New York City’s seasonally adjusted unemployment rate jumped to 10 percent in June, matching a post-recession peak reached in the six months through February 2010, the state Labor Department said.
The rate climbed from 9.7 percent in May, even as the city’s private employers added about 11,500 jobs, James Brown, a labor department economist, said today in an e-mail. The rate is up from 8.9 percent a year ago.
A growing city labor force over the past 12 months helped push up the unemployment rate, which is an estimated ratio of the people not working as a percentage of the total seeking employment, the department said.
“Despite strong job creation by New York City’s businesses, the number of city residents with jobs is essentially flat over the prior 12 months,” Brown said.
The department recorded gains in professional, scientific and technical services, and retail. Industries that showed weakness include construction and wholesale trade, and leisure and hospitality, which usually shows gains in June, Brown said.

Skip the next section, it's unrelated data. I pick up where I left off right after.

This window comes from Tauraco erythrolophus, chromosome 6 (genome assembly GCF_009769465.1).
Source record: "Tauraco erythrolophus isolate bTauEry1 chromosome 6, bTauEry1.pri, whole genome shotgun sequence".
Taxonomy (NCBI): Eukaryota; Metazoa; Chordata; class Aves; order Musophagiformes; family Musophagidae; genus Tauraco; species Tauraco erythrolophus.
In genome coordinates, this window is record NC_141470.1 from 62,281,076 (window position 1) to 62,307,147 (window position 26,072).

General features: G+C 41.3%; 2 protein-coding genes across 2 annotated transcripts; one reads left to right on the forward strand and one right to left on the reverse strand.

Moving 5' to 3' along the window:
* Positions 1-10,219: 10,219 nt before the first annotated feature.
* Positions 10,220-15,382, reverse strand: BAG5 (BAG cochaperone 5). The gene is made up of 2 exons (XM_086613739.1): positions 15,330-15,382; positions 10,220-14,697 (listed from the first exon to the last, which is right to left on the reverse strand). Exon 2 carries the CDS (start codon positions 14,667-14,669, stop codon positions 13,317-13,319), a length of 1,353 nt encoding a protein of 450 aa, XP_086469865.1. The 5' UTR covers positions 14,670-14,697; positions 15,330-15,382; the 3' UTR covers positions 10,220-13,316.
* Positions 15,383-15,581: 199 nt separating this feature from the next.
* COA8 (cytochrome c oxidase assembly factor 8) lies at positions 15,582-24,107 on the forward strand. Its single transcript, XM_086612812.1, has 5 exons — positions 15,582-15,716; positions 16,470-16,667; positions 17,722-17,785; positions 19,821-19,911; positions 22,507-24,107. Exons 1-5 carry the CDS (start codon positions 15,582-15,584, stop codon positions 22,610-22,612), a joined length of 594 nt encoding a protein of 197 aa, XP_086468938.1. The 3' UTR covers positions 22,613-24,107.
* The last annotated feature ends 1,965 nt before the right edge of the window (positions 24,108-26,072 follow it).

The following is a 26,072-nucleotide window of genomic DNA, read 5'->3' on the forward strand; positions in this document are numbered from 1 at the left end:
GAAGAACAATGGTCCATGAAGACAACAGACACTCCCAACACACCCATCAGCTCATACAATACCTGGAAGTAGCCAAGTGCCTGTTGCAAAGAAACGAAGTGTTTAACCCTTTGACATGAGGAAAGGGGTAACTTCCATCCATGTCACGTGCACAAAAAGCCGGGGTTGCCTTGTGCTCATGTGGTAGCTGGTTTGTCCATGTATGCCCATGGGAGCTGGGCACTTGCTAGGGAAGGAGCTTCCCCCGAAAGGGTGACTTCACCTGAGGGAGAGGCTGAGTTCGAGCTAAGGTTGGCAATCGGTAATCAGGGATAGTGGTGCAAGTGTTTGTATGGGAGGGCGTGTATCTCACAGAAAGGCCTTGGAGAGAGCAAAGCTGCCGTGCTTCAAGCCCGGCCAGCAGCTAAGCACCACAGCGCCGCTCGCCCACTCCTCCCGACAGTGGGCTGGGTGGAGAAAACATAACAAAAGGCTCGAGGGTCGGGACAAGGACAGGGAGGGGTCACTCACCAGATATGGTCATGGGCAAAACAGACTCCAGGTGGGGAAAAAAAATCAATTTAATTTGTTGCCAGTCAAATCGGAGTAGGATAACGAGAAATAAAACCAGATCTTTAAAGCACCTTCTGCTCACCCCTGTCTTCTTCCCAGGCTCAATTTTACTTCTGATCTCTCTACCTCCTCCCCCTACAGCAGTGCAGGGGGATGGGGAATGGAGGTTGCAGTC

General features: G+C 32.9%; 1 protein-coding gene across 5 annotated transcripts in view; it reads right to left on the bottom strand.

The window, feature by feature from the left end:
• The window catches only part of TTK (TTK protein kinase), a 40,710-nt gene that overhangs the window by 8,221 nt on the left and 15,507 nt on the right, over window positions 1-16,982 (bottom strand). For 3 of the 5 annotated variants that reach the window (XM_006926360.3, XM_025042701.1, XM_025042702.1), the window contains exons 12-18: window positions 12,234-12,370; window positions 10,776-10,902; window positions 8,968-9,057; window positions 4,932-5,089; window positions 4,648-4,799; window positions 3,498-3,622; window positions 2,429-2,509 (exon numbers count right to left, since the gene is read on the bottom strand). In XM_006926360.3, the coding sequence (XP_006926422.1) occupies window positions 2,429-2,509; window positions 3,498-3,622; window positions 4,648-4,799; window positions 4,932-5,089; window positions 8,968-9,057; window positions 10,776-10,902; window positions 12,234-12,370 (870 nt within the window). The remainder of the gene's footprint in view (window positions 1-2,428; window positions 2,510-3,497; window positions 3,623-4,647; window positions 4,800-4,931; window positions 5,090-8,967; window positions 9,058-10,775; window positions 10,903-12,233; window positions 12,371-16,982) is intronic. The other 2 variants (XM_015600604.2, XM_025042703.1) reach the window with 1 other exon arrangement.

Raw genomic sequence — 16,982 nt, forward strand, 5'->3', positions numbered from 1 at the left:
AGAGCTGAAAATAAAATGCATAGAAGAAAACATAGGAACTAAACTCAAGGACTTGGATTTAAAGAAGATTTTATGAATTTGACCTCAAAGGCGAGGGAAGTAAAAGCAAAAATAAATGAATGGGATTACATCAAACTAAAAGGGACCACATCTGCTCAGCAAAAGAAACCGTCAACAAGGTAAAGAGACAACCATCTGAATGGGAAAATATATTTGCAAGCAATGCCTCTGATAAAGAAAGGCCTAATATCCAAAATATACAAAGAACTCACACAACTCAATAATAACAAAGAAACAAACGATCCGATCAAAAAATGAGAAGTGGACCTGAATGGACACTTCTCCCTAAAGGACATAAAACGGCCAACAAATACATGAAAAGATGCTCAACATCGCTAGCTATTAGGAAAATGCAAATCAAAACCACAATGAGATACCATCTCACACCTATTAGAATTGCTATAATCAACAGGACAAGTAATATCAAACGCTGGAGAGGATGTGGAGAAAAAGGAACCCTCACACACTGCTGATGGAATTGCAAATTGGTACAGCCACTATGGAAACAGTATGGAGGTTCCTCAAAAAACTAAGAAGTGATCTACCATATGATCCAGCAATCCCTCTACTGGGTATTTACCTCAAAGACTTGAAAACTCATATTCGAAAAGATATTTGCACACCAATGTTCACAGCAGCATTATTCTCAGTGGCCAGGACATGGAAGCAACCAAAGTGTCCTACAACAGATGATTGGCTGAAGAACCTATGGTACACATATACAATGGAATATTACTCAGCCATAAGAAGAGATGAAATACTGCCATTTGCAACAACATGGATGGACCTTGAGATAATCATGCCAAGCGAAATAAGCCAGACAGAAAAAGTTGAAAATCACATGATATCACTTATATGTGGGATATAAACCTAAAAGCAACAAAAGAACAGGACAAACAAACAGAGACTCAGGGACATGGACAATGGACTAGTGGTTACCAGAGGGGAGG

The city came through the recession better than the rest of the U.S. and has more private-industry jobs now than ever, Mayor Michael Bloomberg said in response to the report.
“As fast as New York City is creating jobs, people are entering the labor market even faster, which indicates optimism and confidence” in the city’s future, Bloomberg said in a statement. “We will not be satisfied until everyone who is searching for work finds it.”
For New York state, June’s jobless rate was 8.9 percent, up from 8.6 percent in May, while the U.S. rate stood at 8.2 percent, the department said.
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